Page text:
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Ground Cover Plants and New Book

8 years ago

Anyone reading PLANTING IN A POST WILD WORLD? If so, I would love to have comments. I am quite interested in these ideas although I am not into design but mainly use natives.

I do like the concept of layering, especially using the ground cover layers. There are few plant lists in this book, so now the question is, what native ground covers exist for each type of sun exposure and moisture?

Would love to start a conversation re Carex, Luzulas, and other possible ground covers.


Comments (70)

  • 8 years ago

    Yes, GA can be very hot. I am in the foothills, so we do get hot summers, but no where near further south.

    Thanks for the grass tip.

  • 8 years ago

    ps, I can't believe they are that strict in North Carolina or that land developers would care if someone took plants prior to clearing. I suppose when its an official group asking officially its different than a person just sort of casually walking around the perimeter among the piles of sand and stuff. I doubt anyone notices me gathering seeds in the abandoned places in the city and I've never heard of liability papers etc. Here in Oklahoma, most would just roll their eyes at the very idea of wanting anything growing out there, if someone is around and I ask permission & thats pretty much what happens or else they just laugh and say something like "take anything you want". Trespassing privately owned land is a different matter & off limits but I'd fear getting shot by some crazy redneck more than being accused of stealing 'rare' native plants or seeds. None of it is rare.

    Lynda Waldrep thanked User
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    A 100% slope is actually 1:1 or a 45deg slope, but I have donned my rappelling gear and planted on vertical faces. Yes, the mulch will have to be replenished from time to time. I wish I could tell you how often but there are some variables. I also can't tell you costs because I don't know about either your plant or labor market. You can also get mulch for cheap or free from tree trimmers and some municipalities offer free composted mulch from green bins. You will also have to weed regardless, but the mulch makes it easier. Aggressive groundcover can itself become a weed, especially if it self sows. Plus, weeds are by their nature aggressive and can compete with a lot of aggressive groundcovers, at least for a little while. When I say shrubs, they can be groundcovers as well. They are just low growing shrubs. You can also mulch heavily (8-12") and sow perennial shrub seed. That is a proven restoration technique, although weeds will still come up. Since you are new to gardening, I will recommend this site, The Informed Gardener, especialy the bits about mulch.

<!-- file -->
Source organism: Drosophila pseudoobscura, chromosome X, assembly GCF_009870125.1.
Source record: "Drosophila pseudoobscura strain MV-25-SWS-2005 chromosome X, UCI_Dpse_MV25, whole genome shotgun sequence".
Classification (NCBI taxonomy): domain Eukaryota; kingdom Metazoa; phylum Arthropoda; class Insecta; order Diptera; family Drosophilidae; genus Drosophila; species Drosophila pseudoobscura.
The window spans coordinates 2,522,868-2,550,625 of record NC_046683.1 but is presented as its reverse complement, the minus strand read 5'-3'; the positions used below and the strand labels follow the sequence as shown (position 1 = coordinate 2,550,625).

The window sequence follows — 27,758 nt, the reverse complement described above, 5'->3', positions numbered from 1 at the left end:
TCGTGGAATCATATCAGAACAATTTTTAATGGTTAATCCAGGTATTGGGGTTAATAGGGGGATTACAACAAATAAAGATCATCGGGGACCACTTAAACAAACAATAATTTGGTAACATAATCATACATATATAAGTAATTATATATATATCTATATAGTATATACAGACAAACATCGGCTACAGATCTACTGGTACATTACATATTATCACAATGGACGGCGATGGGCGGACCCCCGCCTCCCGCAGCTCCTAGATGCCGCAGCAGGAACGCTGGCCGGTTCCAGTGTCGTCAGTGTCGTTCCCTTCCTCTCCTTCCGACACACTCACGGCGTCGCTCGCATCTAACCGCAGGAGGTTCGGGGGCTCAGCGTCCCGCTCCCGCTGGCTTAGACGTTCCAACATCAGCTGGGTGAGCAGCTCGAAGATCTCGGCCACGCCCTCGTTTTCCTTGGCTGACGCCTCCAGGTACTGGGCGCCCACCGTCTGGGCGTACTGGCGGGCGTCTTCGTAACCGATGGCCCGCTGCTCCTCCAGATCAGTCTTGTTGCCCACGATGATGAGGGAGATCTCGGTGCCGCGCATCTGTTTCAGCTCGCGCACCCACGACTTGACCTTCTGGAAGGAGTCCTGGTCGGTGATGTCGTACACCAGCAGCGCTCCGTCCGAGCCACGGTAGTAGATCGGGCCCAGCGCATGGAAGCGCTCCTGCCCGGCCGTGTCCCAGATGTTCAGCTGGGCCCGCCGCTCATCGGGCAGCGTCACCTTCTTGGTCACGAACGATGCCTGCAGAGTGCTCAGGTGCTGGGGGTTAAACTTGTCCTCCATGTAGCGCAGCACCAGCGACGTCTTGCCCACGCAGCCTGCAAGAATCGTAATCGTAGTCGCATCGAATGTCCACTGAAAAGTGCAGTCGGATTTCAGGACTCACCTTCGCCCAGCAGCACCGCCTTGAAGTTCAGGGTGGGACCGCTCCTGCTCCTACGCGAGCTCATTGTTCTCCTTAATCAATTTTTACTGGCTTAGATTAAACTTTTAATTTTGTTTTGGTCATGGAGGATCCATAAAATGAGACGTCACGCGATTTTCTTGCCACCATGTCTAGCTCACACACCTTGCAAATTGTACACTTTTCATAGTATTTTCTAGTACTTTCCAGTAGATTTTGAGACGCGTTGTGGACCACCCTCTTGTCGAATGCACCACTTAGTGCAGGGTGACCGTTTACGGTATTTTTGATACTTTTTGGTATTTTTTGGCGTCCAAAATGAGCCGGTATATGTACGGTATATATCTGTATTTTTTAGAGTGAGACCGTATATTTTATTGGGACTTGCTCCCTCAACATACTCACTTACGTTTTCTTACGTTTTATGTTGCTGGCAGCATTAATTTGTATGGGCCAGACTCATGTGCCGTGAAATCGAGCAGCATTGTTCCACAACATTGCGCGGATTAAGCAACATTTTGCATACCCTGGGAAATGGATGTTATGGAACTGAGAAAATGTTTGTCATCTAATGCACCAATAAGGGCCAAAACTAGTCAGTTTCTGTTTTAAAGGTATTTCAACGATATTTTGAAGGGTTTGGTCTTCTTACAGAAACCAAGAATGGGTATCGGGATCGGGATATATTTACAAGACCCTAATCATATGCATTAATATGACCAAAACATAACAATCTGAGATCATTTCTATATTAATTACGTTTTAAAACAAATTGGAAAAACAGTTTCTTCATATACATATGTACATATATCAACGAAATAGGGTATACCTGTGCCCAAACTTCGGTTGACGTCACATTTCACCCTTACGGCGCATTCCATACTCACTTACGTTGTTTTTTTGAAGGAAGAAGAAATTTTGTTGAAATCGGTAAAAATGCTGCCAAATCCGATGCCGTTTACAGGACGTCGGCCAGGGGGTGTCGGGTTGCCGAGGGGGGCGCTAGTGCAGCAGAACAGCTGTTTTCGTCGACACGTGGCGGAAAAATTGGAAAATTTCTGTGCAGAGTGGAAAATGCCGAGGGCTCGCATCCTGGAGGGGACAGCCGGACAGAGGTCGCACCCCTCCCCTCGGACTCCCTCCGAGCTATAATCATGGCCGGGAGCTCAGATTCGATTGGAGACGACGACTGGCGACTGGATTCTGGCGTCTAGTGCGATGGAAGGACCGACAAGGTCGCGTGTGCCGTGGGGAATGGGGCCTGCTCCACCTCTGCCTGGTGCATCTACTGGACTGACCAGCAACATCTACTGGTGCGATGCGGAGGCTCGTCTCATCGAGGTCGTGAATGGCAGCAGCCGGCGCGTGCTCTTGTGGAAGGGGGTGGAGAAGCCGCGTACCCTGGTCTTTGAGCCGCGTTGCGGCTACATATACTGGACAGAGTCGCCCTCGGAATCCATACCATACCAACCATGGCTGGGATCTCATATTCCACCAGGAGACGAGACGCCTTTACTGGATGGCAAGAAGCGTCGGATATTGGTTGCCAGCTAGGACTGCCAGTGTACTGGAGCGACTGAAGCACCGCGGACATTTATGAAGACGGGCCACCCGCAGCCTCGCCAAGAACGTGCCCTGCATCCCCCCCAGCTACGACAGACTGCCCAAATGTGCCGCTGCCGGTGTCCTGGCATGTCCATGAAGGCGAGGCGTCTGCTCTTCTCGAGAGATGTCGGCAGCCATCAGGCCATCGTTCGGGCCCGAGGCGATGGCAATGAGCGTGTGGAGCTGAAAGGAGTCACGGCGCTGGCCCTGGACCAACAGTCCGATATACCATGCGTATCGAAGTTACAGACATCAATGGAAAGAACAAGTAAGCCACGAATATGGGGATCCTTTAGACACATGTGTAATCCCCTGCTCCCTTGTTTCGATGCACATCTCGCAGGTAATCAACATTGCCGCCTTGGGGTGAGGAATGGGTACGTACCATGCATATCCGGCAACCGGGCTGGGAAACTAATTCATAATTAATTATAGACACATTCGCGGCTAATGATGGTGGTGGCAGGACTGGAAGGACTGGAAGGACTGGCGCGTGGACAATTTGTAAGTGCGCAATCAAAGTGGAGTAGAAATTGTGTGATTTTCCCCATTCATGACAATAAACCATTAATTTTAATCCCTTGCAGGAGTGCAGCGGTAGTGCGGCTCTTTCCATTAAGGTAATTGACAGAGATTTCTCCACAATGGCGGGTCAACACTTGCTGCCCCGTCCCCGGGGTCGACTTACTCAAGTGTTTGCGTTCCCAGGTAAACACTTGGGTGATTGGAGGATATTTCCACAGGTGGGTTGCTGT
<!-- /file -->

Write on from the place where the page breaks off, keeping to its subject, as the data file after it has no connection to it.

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  • 8 years ago